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Concentrations of brain natriuretic peptide in the plasma predicts outcomes of treatment of children with decompensated heart failure admitted to the Intensive Care unit

Published online by Cambridge University Press:  18 June 2007

Lin-Hua Tan
Affiliation:
Department of Surgical Intensive Care Unit, Children’s Hospital College of Medicine, Zhejiang University, Hangzhou, Zhejiang, China
John L. Jefferies
Affiliation:
Division of Advanced Heart Failure, Texas Heart Institute at St. Luke’s Episcopal Hospital, Houston, Texas, United States of America Lillie Frank Abercrombie Section of Cardiology, Department of Pediatrics, Texas Children’s Hospital, Baylor College of Medicine, Houston, Texas, United States of America
Jian-Feng Liang
Affiliation:
Department of Surgical Intensive Care Unit, Children’s Hospital College of Medicine, Zhejiang University, Hangzhou, Zhejiang, China
Susan W. Denfield
Affiliation:
Lillie Frank Abercrombie Section of Cardiology, Department of Pediatrics, Texas Children’s Hospital, Baylor College of Medicine, Houston, Texas, United States of America
William J. Dreyer
Affiliation:
Lillie Frank Abercrombie Section of Cardiology, Department of Pediatrics, Texas Children’s Hospital, Baylor College of Medicine, Houston, Texas, United States of America
Antonio R. Mott
Affiliation:
Lillie Frank Abercrombie Section of Cardiology, Department of Pediatrics, Texas Children’s Hospital, Baylor College of Medicine, Houston, Texas, United States of America
Michelle A. Grenier
Affiliation:
Lillie Frank Abercrombie Section of Cardiology, Department of Pediatrics, Texas Children’s Hospital, Baylor College of Medicine, Houston, Texas, United States of America
Heather A. Dickerson
Affiliation:
Lillie Frank Abercrombie Section of Cardiology, Department of Pediatrics, Texas Children’s Hospital, Baylor College of Medicine, Houston, Texas, United States of America
Jack F. Price
Affiliation:
Lillie Frank Abercrombie Section of Cardiology, Department of Pediatrics, Texas Children’s Hospital, Baylor College of Medicine, Houston, Texas, United States of America
Jeffrey A. Towbin
Affiliation:
Lillie Frank Abercrombie Section of Cardiology, Department of Pediatrics, Texas Children’s Hospital, Baylor College of Medicine, Houston, Texas, United States of America
Ching-Nan Ou
Affiliation:
Department of Pathology, Texas Children’s Hospital, Baylor College of Medicine, Houston, Texas, United States of America
Anthony C. Chang*
Affiliation:
Lillie Frank Abercrombie Section of Cardiology, Department of Pediatrics, Texas Children’s Hospital, Baylor College of Medicine, Houston, Texas, United States of America
*
Correspondence to: Anthony C. Chang, MD, Director, Children’s Heart Institute, Children’s Hospital of Orange County, 455 S. Main Street, Orange, CA 92868, USA. Tel: +1 714 221 5500; Fax: +1 714 221 5515; E-mail: achang@choc.org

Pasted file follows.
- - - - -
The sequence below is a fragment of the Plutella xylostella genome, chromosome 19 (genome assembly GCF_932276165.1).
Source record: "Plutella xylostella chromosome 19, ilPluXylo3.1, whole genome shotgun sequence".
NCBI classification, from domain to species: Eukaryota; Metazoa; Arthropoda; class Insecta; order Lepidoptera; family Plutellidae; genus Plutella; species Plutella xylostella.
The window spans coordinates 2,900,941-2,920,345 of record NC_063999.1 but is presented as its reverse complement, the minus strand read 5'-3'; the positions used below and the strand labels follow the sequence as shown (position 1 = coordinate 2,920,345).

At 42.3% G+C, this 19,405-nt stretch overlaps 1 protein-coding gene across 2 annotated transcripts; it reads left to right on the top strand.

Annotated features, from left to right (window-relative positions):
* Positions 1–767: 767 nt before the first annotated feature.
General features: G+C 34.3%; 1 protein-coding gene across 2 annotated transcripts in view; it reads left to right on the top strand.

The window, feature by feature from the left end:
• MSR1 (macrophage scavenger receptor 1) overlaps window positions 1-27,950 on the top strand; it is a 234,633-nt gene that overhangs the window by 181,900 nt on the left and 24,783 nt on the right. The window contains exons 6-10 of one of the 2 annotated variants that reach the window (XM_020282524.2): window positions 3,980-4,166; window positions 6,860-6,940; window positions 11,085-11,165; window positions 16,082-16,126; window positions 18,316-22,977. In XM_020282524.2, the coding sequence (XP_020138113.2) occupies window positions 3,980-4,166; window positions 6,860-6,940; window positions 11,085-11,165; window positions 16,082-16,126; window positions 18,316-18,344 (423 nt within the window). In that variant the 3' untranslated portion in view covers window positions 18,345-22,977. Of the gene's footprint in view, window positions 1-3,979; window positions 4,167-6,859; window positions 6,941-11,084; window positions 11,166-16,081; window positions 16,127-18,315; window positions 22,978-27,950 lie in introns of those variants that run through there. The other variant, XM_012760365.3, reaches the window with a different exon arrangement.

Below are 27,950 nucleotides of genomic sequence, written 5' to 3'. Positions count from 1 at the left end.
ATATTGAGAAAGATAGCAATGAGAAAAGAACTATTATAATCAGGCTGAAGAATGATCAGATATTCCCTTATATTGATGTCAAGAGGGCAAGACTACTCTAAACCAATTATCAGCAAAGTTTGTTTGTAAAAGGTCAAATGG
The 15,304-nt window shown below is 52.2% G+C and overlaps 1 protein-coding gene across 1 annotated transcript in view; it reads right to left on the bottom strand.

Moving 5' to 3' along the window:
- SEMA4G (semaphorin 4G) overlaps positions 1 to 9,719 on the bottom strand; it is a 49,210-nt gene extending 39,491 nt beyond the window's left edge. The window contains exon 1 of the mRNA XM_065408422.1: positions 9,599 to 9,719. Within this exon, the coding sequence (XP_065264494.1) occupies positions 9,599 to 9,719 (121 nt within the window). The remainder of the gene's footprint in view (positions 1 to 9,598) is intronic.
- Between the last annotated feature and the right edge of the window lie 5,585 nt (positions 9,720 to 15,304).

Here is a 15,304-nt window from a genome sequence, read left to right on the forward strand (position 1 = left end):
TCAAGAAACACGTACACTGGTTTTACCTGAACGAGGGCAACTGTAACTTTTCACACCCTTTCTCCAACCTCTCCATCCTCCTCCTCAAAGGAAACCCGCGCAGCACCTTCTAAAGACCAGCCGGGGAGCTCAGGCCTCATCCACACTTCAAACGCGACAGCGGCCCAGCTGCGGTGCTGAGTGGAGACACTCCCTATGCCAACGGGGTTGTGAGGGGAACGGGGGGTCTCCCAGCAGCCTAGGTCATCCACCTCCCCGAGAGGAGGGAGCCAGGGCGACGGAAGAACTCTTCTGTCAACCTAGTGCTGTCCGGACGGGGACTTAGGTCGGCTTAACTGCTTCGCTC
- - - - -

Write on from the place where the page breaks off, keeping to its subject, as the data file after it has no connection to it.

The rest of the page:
Abstract

Objectives

It is known that levels of brain natriuretic peptide predict outcomes of treatment for adults with decompensated heart failure. We hypothesized that it could predict outcomes in children with this condition.

Methods

We divided retrospectively 82 patients with serial measurements of brain natriuretic peptide into 3 groups: those who survived and did not need readmission within less than 60 days; those who survived but needed readmission within less than 60 days; and those who died in hospital or within less than 60 days. Initial and final levels of the peptide correlated with adverse outcomes.

Results

The percent change in level of the peptide was minus 78 percent, minus 38 percent, and 138 percent in the readmission-free group, the readmitted, and nonsurviving groups, respectively. Final levels were significantly lower in the readmission-free group than in the readmitted and nonsurviving groups (p equals 0.013 and p is less than 0.00001, respectively) and in the readmitted group than in the nonsurvivors (p equals 0.013). On univariate analysis, the final level, the change in level, and the percentage change in level significantly predicted outcomes (p equals 0.0002, 0.0072 and 0.0005, respectively). On multivariate analysis, only the final level of the peptide significantly predicted outcomes (p equals 0.01).

Conclusions

A final level of brain natriuretic peptide of greater than or equal to 760 picograms per millilitre strongly predicted an adverse outcome. Patients with higher final levels may be at higher risk of death and readmission, suggesting that this variable effectively predicts the response to treatment and prognosis in children with heart failure.

Type
Original Article
Copyright
Copyright © Cambridge University Press 2007

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Concentrations of brain natriuretic peptide in the plasma predicts outcomes of treatment of children with decompensated heart failure admitted to the Intensive Care unit
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